How to Use the Bolete Filter – A “Synoptic Key”
Tradition creates some kind of “dichotomous” key to identify particular mushrooms. For example, you might start with a particular type of stem feature, and then branch off from there by asking various on-off questions about subsequent features. The problem is, what do you do when the stem has been damaged or it isn’t clear what category it belongs to? Once you lose your place in a dichotomous key it is impossible to go any further.
This approach uses a “synoptic” key, which allows you to limit the number of possibilities by applying whatever features seem to be clear. If the stem features aren’t clear, start with things like the cap color, flesh color, region, and staining characteristics. It’s extremely hard to create a synoptic key on paper because you need to start with a grid listing every possible answer, and then create a transparency for every characteristic you want to use as a filter. I started this project by doing exactly that for the boletes in the greater Pittsburgh area, so you can believe me when I say the costs and the bulk can add up quickly.
Computers make that easy. Hence this site.
The Goal: We’ve built this system to be triage – a preliminary diagnosis – not as a full-fledged identifier. Consult the books and professional websites if you want to get your I.D. down from a few results to a particular species. References are included in each full-description page.
How It Works – Filters Only Remove What’s Impossible: Look at the mushroom in your hand and then go down the list of filters. Click each one that clearly applies. The Filter will remove all mushrooms for which that result is impossible. For example:
Bicolor Boletes typically have a very red cap, occasionally with yellow bits, but can also be brown when age, sun, lack of air intervene. If you click “Primary Cap Color is Red(dish)” Bicolors will remain as one of the choices. But it’s possible to find specimens where the red has darkened or depleted enough for some people to call it brown, or where there’s much more yellow than normal. So the filter was designed to still keep Bicolors as a possibility even if you mark the cap color as Brown or Yellow. Bicolors never get truly pale or truly dark, however, so clicking “Cap is White/Buff” or “Cap is Dark/Black” will remove this mushroom from the list of possibilities.
- Look at the healthy and typical mushroom you want to identify.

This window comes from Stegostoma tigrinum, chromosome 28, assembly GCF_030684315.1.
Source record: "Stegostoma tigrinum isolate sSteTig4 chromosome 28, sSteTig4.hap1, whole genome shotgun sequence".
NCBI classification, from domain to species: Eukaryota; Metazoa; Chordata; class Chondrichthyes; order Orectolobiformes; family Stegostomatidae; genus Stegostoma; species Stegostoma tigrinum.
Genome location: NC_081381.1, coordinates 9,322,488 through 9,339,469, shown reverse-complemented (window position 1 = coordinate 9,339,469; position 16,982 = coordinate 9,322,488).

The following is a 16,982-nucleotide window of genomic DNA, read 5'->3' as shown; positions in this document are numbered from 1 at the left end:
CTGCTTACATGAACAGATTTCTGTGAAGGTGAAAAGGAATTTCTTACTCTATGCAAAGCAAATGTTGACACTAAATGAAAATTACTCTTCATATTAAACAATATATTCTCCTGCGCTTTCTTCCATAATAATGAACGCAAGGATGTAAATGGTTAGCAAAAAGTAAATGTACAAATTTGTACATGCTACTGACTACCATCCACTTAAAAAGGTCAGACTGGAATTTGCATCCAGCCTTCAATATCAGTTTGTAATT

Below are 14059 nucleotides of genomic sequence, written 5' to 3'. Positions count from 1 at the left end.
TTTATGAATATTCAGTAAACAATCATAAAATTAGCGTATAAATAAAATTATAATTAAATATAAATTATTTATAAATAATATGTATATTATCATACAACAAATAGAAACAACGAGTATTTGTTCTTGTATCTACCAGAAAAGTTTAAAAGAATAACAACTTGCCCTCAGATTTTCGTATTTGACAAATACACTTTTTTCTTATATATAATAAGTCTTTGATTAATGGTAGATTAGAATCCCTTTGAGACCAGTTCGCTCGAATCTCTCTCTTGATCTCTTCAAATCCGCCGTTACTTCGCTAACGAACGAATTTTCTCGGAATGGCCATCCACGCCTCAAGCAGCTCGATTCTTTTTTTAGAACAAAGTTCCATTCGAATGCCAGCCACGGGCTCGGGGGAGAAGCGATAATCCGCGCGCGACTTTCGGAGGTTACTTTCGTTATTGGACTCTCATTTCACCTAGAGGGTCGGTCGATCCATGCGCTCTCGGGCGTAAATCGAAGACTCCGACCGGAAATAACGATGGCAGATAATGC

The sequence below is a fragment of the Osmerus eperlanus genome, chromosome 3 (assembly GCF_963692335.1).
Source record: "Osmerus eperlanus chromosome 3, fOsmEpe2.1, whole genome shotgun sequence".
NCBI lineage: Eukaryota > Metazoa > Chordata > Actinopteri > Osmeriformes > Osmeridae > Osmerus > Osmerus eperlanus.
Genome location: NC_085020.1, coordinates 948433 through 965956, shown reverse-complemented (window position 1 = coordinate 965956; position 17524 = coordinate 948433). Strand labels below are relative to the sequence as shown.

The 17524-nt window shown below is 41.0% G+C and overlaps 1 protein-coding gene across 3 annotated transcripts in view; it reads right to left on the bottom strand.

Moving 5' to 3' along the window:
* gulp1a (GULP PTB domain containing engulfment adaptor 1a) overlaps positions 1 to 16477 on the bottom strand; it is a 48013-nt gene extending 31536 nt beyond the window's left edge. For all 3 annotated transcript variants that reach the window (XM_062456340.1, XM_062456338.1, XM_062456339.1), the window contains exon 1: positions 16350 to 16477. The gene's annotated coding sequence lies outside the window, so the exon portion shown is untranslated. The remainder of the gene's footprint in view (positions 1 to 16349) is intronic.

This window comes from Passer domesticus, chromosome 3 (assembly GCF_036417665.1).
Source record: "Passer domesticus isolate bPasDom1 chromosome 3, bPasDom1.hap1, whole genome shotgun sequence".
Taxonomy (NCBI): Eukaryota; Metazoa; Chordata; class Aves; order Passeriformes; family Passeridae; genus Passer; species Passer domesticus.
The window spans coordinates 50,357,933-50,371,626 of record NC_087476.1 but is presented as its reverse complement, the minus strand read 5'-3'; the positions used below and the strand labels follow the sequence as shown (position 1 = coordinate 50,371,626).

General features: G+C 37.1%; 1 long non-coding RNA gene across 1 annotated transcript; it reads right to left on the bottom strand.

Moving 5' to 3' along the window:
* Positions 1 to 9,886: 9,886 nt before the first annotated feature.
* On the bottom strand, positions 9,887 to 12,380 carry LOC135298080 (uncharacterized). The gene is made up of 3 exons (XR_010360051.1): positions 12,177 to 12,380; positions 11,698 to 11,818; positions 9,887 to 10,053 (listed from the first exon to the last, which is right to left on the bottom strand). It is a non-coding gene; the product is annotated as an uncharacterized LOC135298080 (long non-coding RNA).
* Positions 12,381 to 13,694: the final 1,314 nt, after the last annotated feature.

- Note: The database cannot account for all the strange exceptions for things like old-and-rotten, dried-to-a-crisp, infected-with-hypomyces, etc. The keys work for typical features and for unusual features, but not for downright twisted, distorted, or extraordinary features.
- Check a filter that clearly applies. The number of possibilities will shrink accordingly.
- Note: Start with the most unique feature to narrow things down quickly. E.g., lots and lots of mushrooms have yellow pores but only a few can have a cap that’s bigger than your hand, or a stem that’s covered with ridged netting.
- Repeat for other filters.
- Note: It’s better to ignore a filter than to click one (other than color) that could be wrong. Leaving a blank keeps extra possibilities; clicking a false filter removes possibilities that might include your actual specimen.
- Once you arrive at a reasonable number of results, look each mushroom up in the text of your choice for a positive identification.
- Note: Each mushroom also has a “Full Information” page, which includes page citations to various resources, a more thorough description, and how that mushroom reacts to the most common testing chemicals.
The Logic Is Always “And”
For example, If you click both red pores and yellow pores, the results will limit to only those mushrooms for which both of those statements can be true; i.e., it will exclude all species where the pores can never be yellow or can never be red. This is a good trick if you find something like a red-pored species with a ring of yellow (common for certain red mouths that are born with yellow pores that age to red, or vice versa).